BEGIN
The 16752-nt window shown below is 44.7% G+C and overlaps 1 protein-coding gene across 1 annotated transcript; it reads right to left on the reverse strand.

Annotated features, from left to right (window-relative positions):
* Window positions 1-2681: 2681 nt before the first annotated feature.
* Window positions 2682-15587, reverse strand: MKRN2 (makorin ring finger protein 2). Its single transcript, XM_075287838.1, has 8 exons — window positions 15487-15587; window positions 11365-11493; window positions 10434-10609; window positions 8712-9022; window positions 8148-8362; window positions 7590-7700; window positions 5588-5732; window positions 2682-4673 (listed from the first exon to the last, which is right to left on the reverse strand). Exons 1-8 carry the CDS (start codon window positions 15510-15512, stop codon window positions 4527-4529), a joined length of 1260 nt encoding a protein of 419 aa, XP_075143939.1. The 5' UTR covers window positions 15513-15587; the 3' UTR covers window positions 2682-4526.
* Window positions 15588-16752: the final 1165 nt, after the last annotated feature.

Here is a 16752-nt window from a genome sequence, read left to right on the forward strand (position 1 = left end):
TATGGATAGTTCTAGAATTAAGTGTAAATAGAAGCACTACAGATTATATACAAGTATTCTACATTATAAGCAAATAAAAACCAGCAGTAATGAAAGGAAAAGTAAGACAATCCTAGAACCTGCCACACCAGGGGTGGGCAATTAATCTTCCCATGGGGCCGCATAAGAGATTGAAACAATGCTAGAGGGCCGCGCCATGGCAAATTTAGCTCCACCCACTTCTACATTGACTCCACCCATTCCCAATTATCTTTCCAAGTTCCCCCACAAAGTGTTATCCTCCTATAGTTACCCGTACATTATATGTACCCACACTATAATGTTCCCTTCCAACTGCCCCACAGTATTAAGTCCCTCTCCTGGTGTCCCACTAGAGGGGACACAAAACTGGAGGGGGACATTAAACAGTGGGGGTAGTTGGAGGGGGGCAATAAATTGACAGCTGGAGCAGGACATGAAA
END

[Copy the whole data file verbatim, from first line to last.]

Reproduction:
The 16752-nt window shown below is 44.7% G+C and overlaps 1 protein-coding gene across 1 annotated transcript; it reads right to left on the reverse strand.

Annotated features, from left to right (window-relative positions):
* Window positions 1-2681: 2681 nt before the first annotated feature.
* Window positions 2682-15587, reverse strand: MKRN2 (makorin ring finger protein 2). Its single transcript, XM_075287838.1, has 8 exons — window positions 15487-15587; window positions 11365-11493; window positions 10434-10609; window positions 8712-9022; window positions 8148-8362; window positions 7590-7700; window positions 5588-5732; window positions 2682-4673 (listed from the first exon to the last, which is right to left on the reverse strand). Exons 1-8 carry the CDS (start codon window positions 15510-15512, stop codon window positions 4527-4529), a joined length of 1260 nt encoding a protein of 419 aa, XP_075143939.1. The 5' UTR covers window positions 15513-15587; the 3' UTR covers window positions 2682-4526.
* Window positions 15588-16752: the final 1165 nt, after the last annotated feature.

Here is a 16752-nt window from a genome sequence, read left to right on the forward strand (position 1 = left end):
TATGGATAGTTCTAGAATTAAGTGTAAATAGAAGCACTACAGATTATATACAAGTATTCTACATTATAAGCAAATAAAAACCAGCAGTAATGAAAGGAAAAGTAAGACAATCCTAGAACCTGCCACACCAGGGGTGGGCAATTAATCTTCCCATGGGGCCGCATAAGAGATTGAAACAATGCTAGAGGGCCGCGCCATGGCAAATTTAGCTCCACCCACTTCTACATTGACTCCACCCATTCCCAATTATCTTTCCAAGTTCCCCCACAAAGTGTTATCCTCCTATAGTTACCCGTACATTATATGTACCCACACTATAATGTTCCCTTCCAACTGCCCCACAGTATTAAGTCCCTCTCCTGGTGTCCCACTAGAGGGGACACAAAACTGGAGGGGGACATTAAACAGTGGGGGTAGTTGGAGGGGGGCAATAAATTGACAGCTGGAGCAGGACATGAAA